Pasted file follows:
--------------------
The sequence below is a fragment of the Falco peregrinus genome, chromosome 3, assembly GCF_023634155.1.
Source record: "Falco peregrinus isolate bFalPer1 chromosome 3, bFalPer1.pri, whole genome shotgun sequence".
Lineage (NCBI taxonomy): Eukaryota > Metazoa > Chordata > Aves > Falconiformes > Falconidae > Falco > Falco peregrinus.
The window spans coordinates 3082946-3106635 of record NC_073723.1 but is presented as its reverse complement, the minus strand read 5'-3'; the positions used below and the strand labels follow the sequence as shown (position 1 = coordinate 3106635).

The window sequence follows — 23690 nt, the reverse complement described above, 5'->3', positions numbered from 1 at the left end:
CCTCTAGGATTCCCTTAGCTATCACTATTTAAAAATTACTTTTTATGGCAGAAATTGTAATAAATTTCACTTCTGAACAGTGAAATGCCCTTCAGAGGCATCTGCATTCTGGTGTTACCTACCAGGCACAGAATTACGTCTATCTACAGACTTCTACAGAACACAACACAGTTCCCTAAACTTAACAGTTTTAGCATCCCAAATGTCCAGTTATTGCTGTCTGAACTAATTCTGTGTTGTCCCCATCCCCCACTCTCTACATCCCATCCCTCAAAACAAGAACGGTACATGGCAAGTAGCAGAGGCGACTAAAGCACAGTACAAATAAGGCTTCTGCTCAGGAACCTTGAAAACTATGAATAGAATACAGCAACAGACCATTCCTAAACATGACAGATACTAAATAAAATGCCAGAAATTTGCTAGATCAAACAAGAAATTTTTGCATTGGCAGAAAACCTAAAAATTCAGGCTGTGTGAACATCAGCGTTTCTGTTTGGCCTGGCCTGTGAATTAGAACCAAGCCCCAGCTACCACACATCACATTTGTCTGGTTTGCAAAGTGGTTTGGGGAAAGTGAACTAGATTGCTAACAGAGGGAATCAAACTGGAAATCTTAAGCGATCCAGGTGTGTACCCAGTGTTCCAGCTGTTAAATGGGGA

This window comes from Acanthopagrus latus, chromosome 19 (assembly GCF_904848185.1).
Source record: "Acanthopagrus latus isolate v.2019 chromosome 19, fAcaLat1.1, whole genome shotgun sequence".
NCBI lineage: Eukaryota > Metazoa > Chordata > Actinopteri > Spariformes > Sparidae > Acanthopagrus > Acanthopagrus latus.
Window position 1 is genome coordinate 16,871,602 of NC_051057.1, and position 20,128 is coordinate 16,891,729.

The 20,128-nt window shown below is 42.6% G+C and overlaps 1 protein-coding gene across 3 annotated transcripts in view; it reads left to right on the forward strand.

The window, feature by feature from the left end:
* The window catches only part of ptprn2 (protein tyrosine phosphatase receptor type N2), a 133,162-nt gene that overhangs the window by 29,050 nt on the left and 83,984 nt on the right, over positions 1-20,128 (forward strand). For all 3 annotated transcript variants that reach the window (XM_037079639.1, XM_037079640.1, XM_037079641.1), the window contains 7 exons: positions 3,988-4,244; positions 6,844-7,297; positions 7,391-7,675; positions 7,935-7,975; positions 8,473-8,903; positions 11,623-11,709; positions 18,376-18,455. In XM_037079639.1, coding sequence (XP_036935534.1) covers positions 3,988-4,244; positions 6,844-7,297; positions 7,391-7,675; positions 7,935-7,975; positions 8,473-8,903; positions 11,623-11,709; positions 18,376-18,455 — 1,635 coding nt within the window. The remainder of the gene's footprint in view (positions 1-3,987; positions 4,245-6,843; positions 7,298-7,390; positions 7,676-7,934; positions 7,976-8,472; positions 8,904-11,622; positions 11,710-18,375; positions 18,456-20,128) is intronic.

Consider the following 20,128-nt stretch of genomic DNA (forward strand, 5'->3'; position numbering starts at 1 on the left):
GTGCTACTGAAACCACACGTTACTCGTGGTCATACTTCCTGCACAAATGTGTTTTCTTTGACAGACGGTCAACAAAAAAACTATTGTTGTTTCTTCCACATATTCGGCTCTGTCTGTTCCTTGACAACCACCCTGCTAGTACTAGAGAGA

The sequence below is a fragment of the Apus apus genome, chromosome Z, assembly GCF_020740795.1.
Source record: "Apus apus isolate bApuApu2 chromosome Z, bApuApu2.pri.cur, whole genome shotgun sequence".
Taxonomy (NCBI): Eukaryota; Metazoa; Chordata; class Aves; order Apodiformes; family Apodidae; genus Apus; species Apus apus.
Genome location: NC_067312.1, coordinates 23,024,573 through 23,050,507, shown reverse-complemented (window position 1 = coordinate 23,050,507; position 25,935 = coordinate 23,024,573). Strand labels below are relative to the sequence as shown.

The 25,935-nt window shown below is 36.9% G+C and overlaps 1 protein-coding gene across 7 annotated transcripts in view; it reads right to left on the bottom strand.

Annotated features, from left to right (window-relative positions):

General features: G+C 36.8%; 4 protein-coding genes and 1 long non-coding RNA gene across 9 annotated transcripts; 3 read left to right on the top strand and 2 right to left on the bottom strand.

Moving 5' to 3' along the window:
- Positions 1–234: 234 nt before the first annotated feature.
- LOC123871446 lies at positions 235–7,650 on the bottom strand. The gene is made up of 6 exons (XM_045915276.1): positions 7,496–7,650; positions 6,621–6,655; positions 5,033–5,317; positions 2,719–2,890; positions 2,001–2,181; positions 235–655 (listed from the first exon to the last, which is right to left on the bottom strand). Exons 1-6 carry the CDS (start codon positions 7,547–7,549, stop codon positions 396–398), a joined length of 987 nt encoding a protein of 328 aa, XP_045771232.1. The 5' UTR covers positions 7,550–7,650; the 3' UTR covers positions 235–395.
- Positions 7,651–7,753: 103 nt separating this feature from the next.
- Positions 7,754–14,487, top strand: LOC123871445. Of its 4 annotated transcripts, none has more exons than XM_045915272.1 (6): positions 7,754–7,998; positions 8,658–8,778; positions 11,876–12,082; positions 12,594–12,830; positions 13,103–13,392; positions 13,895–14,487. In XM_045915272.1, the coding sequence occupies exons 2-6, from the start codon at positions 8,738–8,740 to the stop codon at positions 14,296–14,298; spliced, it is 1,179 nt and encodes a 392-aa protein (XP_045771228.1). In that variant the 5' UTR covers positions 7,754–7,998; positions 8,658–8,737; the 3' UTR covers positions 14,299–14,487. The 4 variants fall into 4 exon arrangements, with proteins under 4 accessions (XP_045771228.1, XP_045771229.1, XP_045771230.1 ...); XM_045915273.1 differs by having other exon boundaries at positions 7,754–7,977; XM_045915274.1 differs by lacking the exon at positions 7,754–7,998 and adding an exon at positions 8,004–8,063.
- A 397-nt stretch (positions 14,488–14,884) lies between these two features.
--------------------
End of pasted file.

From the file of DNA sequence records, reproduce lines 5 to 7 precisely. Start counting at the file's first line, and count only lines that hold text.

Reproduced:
The window sequence follows — 23690 nt, the reverse complement described above, 5'->3', positions numbered from 1 at the left end:
CCTCTAGGATTCCCTTAGCTATCACTATTTAAAAATTACTTTTTATGGCAGAAATTGTAATAAATTTCACTTCTGAACAGTGAAATGCCCTTCAGAGGCATCTGCATTCTGGTGTTACCTACCAGGCACAGAATTACGTCTATCTACAGACTTCTACAGAACACAACACAGTTCCCTAAACTTAACAGTTTTAGCATCCCAAATGTCCAGTTATTGCTGTCTGAACTAATTCTGTGTTGTCCCCATCCCCCACTCTCTACATCCCATCCCTCAAAACAAGAACGGTACATGGCAAGTAGCAGAGGCGACTAAAGCACAGTACAAATAAGGCTTCTGCTCAGGAACCTTGAAAACTATGAATAGAATACAGCAACAGACCATTCCTAAACATGACAGATACTAAATAAAATGCCAGAAATTTGCTAGATCAAACAAGAAATTTTTGCATTGGCAGAAAACCTAAAAATTCAGGCTGTGTGAACATCAGCGTTTCTGTTTGGCCTGGCCTGTGAATTAGAACCAAGCCCCAGCTACCACACATCACATTTGTCTGGTTTGCAAAGTGGTTTGGGGAAAGTGAACTAGATTGCTAACAGAGGGAATCAAACTGGAAATCTTAAGCGATCCAGGTGTGTACCCAGTGTTCCAGCTGTTAAATGGGGA

This window comes from Acanthopagrus latus, chromosome 19 (assembly GCF_904848185.1).